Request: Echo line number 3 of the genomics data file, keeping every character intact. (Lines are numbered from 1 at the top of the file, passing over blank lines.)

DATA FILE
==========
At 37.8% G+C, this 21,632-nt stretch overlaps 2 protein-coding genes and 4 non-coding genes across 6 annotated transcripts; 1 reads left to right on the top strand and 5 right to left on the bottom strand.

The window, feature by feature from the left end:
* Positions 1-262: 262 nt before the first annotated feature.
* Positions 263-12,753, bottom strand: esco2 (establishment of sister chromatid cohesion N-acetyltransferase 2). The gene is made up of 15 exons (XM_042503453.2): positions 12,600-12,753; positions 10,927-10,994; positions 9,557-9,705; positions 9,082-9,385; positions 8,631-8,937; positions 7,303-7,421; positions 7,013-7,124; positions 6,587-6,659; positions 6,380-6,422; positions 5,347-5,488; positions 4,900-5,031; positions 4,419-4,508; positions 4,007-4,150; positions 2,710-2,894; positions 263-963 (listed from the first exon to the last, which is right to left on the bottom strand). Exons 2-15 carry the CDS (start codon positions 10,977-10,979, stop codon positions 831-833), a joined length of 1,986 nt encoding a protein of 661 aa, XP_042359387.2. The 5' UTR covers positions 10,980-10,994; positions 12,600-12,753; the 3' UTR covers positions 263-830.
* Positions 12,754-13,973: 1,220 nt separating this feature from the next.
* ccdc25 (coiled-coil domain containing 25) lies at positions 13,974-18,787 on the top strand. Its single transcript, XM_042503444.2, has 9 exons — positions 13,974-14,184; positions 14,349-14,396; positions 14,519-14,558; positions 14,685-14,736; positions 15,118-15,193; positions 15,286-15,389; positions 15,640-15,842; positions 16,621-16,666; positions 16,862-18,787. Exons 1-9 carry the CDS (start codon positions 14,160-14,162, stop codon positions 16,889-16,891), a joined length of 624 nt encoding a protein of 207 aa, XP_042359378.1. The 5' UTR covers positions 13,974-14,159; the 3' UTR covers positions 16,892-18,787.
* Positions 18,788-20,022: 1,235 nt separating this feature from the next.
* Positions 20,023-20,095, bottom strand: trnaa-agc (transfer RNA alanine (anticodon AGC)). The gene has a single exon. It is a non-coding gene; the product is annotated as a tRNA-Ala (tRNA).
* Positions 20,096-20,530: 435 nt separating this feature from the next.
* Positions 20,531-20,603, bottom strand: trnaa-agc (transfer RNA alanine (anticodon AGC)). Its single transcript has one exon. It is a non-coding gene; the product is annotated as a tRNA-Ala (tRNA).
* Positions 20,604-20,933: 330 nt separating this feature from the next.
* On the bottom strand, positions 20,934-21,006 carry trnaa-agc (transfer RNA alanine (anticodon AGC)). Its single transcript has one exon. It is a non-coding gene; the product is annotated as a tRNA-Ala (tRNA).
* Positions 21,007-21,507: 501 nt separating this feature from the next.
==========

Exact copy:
* Positions 1-262: 262 nt before the first annotated feature.